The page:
#guns

Michael Arrington on the David Gregory AR-15 magazine fiasco:

If I was Gregory I would proudly turn myself in to the police and plead guilty to violating the law. It would be a powerful message that he truly believes in the laws he’s supporting and is willing to make a personal sacrifice to make this country safer. The fact that he isn’t doing that shows little more than hypocrisy.

That’s absolutely the right play here. How does Gregory not see that?

Look

I’ve gotten about 50 responses to the gun debate issue tonight. Honestly, I don’t give a shit that you think you have the right to own a gun because someone 200+ years ago said you do to prevent (or allow for) an insurrection or whatever. If this issue is going to be solved, you’re going to have to agree that in the 21st century, maybe your right to own a gun isn’t as important as people — children — living or dying. Just look at the statistics. There is a very serious problem in this country that isn’t a problem in other countries. And there is very clearly one reason for that.

Raymond Hernandez for The New York Times covering NYC Mayor Michael Bloomberg’s call for President Obama to do something about gun control in this country. Speaking to Peter King, a Republican Representative from New York (and the chairman of the Homeland Security Committee):

But Mr. King said he doubted that the shootings in Connecticut would alter the gun debate in Congress, saying that outside the Northeast a gun culture exists that is resistant to any kind of firearms regulation. “I hope I am wrong,” he said, “but I don’t think it will have a major impact on the debate in Congress. We’ve had a number of gun tragedies in recent years without any action being taken.”

A senior aide to a top Democrat in Congress echoed that sentiment, saying he was doubtful that there would be enough votes, even now, for passage of a ban on assault weapons.

Serious question: how many people have to die in the next inevitable tragedy before something actually gets done? Apparently, 27 — including 20 children — isn’t enough. So what will it take? 50? 100?

The pathetic reality is twofold. First, of course, there shouldn’t have to be a number — but at some point, with a high enough number, the political fall-out would be too great if something isn’t done. Second, I’m afraid that number is far higher than even 100 — and make no mistake, we will see a tragedy of that magnitude in our lifetimes. Probably sooner than any of us would like to acknowledge.

If a foreign terrorist killed 26 people in this country, we would invade their country in a heartbeat with few questions asked. When a domestic lunatic kills 26 people with little effort enabled in large part by our own laws dating back 200+ years, we do nothing. And we’ll keep doing nothing.

Anonymous asked:

On your post "Not a single person at the Aurora, Colorado theater shot back...", do you realize that repealing the second amendment would just make it so you and I can't buy guns and ammo? The black market will still sell them and people like this who had ILLEGAL weapons would still be able to obtain them. Think about it.

I absolutely do realize that. And in this case, he bought them LEGALLY, so it would have stopped that. At the very least, it would have severely impeded his insane goal. What good is you and I buying guns and ammo if we didn’t stop this? You and I buying guns and ammo never seems to stop things like this. Strange. (Not really.)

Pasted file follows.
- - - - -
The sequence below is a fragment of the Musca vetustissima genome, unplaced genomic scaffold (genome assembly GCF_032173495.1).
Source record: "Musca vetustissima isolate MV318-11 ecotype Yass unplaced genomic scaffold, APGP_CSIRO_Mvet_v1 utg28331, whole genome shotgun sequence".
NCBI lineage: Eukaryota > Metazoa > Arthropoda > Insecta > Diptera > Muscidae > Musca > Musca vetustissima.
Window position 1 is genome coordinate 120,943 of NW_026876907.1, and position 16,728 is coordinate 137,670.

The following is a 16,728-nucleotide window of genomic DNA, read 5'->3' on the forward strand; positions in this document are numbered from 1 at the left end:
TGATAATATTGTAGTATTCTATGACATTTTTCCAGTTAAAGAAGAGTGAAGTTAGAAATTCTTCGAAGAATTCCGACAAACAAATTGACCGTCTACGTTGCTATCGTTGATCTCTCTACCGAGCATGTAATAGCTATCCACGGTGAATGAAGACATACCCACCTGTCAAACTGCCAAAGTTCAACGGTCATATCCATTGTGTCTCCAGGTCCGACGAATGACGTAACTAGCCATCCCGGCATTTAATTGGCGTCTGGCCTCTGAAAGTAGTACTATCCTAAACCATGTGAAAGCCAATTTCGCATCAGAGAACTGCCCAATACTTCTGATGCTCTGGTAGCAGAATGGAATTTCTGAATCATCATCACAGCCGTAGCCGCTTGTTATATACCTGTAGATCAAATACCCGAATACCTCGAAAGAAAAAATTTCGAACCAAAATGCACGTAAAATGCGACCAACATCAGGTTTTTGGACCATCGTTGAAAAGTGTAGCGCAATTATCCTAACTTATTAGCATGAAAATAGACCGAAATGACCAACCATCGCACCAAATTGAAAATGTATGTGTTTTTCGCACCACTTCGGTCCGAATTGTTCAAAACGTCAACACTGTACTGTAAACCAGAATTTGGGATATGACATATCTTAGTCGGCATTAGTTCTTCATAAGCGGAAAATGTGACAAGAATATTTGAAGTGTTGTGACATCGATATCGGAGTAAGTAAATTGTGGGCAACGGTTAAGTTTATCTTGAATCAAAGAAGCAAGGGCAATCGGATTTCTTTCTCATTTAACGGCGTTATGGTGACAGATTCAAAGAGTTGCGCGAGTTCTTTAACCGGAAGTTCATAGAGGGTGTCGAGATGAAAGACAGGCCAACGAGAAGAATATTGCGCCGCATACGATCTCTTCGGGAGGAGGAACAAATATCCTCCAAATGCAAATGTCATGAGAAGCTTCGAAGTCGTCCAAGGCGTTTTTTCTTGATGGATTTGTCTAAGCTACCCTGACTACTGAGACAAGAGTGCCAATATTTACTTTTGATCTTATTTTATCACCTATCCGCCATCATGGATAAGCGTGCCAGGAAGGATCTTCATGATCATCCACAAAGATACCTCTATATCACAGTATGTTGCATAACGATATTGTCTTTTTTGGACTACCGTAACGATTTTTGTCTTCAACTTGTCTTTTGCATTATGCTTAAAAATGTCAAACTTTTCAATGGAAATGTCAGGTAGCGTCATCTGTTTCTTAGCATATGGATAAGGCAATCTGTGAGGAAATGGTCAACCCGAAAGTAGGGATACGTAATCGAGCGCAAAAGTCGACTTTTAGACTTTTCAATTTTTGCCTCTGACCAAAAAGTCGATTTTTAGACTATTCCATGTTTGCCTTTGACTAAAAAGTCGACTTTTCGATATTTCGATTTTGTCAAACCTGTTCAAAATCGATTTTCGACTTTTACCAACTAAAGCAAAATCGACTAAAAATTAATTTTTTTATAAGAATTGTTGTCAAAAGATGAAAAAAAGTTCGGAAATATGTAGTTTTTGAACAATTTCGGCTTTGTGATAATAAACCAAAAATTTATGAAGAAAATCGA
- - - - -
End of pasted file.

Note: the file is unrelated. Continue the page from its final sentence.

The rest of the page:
But yes, it would create (extend) a black market. Luckily, guns are not as easy to produce as say, drugs. A focus on the black market in this case would be significantly easier. Over time, that may change, but for now, it would work to great effect, I imagine.

By the way, I don’t think drugs (for the most part) should be illegal. I have no problem if someone wants to hurt themselves. I have a problem with people who want to hurt other people. My right to extend my arm ends at your face.

I just quoted Roger Ebert’s excellent New York Times op-ed about the Aurora shooting, but really, you should read the whole thing. The entire thing is quote-worthy. 

Another key excerpt:

Should this young man — whose nature was apparently so obvious to his mother that, when a ABC News reporter called, she said “You have the right person” — have been able to buy guns, ammunition and explosives? The gun lobby will say yes. And the endless gun control debate will begin again, and the lobbyists of the National Rifle Association will go to work, and the op-ed thinkers will have their usual thoughts, and the right wing will issue alarms, and nothing will change. And there will be another mass murder.

That James Holmes is insane, few may doubt. Our gun laws are also insane, but many refuse to make the connection. The United States is one of few developed nations that accepts the notion of firearms in public hands. In theory, the citizenry needs to defend itself. Not a single person at the Aurora, Colo., theater shot back, but the theory will still be defended.

If anyone’s stance is really going to be that citizens need guns to protect themselves, it should be viewed that this idea failed yesterday in a way far worse than if guns were outlawed in this country. Nearly 100 people failed to use their gun rights to protect themselves. And 12 people have died as a result. A complete and utter failure of that right.

Of course, that right is actually preposterous. It’s 2012, not 1712.

I’m not sure there is an easy link between movies and gun violence. I think the link is between the violence and the publicity.

Roger Ebert on the Aurora shooting.

He’s exactly right. The “Joker” nonsense simply adds to and elevates the publicity angle here — which the killer played perfectly. That’s not a problem with the movies, it’s a problem with the media. Sometimes it’s sad how easily psychopaths can outsmart us.